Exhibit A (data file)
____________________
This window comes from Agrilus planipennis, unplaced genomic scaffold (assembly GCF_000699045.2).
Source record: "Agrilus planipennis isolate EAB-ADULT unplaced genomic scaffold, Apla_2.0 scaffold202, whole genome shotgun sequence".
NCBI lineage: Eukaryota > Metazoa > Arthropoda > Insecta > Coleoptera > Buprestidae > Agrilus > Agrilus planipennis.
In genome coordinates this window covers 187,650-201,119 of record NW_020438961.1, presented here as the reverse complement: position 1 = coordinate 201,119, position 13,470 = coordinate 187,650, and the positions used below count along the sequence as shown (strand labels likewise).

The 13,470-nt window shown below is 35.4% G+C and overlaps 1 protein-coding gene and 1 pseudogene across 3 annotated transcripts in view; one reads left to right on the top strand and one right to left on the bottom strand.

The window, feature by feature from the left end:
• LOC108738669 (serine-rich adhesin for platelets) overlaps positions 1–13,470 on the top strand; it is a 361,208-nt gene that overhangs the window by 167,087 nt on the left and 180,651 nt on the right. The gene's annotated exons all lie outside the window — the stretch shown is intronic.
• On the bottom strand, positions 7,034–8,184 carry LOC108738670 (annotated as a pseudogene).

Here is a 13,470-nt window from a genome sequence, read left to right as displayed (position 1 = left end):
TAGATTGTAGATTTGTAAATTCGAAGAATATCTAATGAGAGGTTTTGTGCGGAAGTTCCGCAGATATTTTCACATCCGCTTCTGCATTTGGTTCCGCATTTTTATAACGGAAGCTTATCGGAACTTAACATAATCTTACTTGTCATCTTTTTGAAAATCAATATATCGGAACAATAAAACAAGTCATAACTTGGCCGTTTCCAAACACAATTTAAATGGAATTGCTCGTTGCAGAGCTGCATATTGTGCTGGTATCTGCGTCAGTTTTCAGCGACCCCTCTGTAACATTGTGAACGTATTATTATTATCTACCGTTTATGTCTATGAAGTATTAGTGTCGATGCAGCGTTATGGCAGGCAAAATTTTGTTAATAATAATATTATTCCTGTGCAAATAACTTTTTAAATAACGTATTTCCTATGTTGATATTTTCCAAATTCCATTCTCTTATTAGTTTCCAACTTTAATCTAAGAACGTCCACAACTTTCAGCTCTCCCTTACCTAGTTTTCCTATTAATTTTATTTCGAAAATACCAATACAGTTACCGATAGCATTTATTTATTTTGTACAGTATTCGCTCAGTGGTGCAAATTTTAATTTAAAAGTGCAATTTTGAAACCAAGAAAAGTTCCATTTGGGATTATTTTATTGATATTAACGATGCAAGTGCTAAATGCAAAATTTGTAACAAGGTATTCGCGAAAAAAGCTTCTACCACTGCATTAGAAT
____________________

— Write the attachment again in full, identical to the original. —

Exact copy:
This window comes from Agrilus planipennis, unplaced genomic scaffold (assembly GCF_000699045.2).
Source record: "Agrilus planipennis isolate EAB-ADULT unplaced genomic scaffold, Apla_2.0 scaffold202, whole genome shotgun sequence".
NCBI lineage: Eukaryota > Metazoa > Arthropoda > Insecta > Coleoptera > Buprestidae > Agrilus > Agrilus planipennis.
In genome coordinates this window covers 187,650-201,119 of record NW_020438961.1, presented here as the reverse complement: position 1 = coordinate 201,119, position 13,470 = coordinate 187,650, and the positions used below count along the sequence as shown (strand labels likewise).

The 13,470-nt window shown below is 35.4% G+C and overlaps 1 protein-coding gene and 1 pseudogene across 3 annotated transcripts in view; one reads left to right on the top strand and one right to left on the bottom strand.

The window, feature by feature from the left end:
• LOC108738669 (serine-rich adhesin for platelets) overlaps positions 1–13,470 on the top strand; it is a 361,208-nt gene that overhangs the window by 167,087 nt on the left and 180,651 nt on the right. The gene's annotated exons all lie outside the window — the stretch shown is intronic.
• On the bottom strand, positions 7,034–8,184 carry LOC108738670 (annotated as a pseudogene).

Here is a 13,470-nt window from a genome sequence, read left to right as displayed (position 1 = left end):
TAGATTGTAGATTTGTAAATTCGAAGAATATCTAATGAGAGGTTTTGTGCGGAAGTTCCGCAGATATTTTCACATCCGCTTCTGCATTTGGTTCCGCATTTTTATAACGGAAGCTTATCGGAACTTAACATAATCTTACTTGTCATCTTTTTGAAAATCAATATATCGGAACAATAAAACAAGTCATAACTTGGCCGTTTCCAAACACAATTTAAATGGAATTGCTCGTTGCAGAGCTGCATATTGTGCTGGTATCTGCGTCAGTTTTCAGCGACCCCTCTGTAACATTGTGAACGTATTATTATTATCTACCGTTTATGTCTATGAAGTATTAGTGTCGATGCAGCGTTATGGCAGGCAAAATTTTGTTAATAATAATATTATTCCTGTGCAAATAACTTTTTAAATAACGTATTTCCTATGTTGATATTTTCCAAATTCCATTCTCTTATTAGTTTCCAACTTTAATCTAAGAACGTCCACAACTTTCAGCTCTCCCTTACCTAGTTTTCCTATTAATTTTATTTCGAAAATACCAATACAGTTACCGATAGCATTTATTTATTTTGTACAGTATTCGCTCAGTGGTGCAAATTTTAATTTAAAAGTGCAATTTTGAAACCAAGAAAAGTTCCATTTGGGATTATTTTATTGATATTAACGATGCAAGTGCTAAATGCAAAATTTGTAACAAGGTATTCGCGAAAAAAGCTTCTACCACTGCATTAGAAT